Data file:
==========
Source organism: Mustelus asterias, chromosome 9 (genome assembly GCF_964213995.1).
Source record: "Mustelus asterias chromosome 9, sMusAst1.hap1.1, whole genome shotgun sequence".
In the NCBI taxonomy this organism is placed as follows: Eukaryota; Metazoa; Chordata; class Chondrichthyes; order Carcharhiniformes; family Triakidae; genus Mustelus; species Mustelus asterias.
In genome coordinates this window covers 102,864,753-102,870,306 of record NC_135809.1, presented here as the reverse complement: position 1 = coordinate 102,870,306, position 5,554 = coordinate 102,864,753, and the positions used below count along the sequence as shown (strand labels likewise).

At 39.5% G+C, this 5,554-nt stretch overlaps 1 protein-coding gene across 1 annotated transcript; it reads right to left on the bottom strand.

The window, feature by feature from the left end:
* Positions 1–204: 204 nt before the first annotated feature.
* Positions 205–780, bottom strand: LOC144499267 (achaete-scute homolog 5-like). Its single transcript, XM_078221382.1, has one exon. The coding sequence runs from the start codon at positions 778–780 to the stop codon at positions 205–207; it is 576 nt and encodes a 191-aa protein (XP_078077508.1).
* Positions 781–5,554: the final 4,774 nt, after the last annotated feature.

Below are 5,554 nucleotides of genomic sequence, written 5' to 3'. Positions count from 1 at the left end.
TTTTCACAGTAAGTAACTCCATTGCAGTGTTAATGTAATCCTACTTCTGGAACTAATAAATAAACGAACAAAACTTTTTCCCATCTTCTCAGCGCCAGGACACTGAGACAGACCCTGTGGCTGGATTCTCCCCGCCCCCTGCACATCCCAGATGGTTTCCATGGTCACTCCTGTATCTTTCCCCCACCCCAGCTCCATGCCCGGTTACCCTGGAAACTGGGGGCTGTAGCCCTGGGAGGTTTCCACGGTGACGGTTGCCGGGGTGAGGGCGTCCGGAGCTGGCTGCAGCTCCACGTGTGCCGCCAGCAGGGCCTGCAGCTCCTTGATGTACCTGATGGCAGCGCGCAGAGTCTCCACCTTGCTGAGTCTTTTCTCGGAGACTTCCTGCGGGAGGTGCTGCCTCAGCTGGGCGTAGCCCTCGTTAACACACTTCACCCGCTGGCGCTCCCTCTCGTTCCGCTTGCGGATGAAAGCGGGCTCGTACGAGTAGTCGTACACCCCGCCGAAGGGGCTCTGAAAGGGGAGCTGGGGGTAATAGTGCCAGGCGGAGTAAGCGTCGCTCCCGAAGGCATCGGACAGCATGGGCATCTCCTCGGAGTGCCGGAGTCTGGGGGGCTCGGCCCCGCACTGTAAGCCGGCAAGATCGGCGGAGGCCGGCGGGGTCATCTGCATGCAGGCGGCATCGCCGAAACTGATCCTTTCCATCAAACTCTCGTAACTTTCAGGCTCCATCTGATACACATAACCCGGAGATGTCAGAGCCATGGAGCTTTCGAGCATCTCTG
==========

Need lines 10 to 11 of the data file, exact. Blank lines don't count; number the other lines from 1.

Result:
Below are 5,554 nucleotides of genomic sequence, written 5' to 3'. Positions count from 1 at the left end.
TTTTCACAGTAAGTAACTCCATTGCAGTGTTAATGTAATCCTACTTCTGGAACTAATAAATAAACGAACAAAACTTTTTCCCATCTTCTCAGCGCCAGGACACTGAGACAGACCCTGTGGCTGGATTCTCCCCGCCCCCTGCACATCCCAGATGGTTTCCATGGTCACTCCTGTATCTTTCCCCCACCCCAGCTCCATGCCCGGTTACCCTGGAAACTGGGGGCTGTAGCCCTGGGAGGTTTCCACGGTGACGGTTGCCGGGGTGAGGGCGTCCGGAGCTGGCTGCAGCTCCACGTGTGCCGCCAGCAGGGCCTGCAGCTCCTTGATGTACCTGATGGCAGCGCGCAGAGTCTCCACCTTGCTGAGTCTTTTCTCGGAGACTTCCTGCGGGAGGTGCTGCCTCAGCTGGGCGTAGCCCTCGTTAACACACTTCACCCGCTGGCGCTCCCTCTCGTTCCGCTTGCGGATGAAAGCGGGCTCGTACGAGTAGTCGTACACCCCGCCGAAGGGGCTCTGAAAGGGGAGCTGGGGGTAATAGTGCCAGGCGGAGTAAGCGTCGCTCCCGAAGGCATCGGACAGCATGGGCATCTCCTCGGAGTGCCGGAGTCTGGGGGGCTCGGCCCCGCACTGTAAGCCGGCAAGATCGGCGGAGGCCGGCGGGGTCATCTGCATGCAGGCGGCATCGCCGAAACTGATCCTTTCCATCAAACTCTCGTAACTTTCAGGCTCCATCTGATACACATAACCCGGAGATGTCAGAGCCATGGAGCTTTCGAGCATCTCTG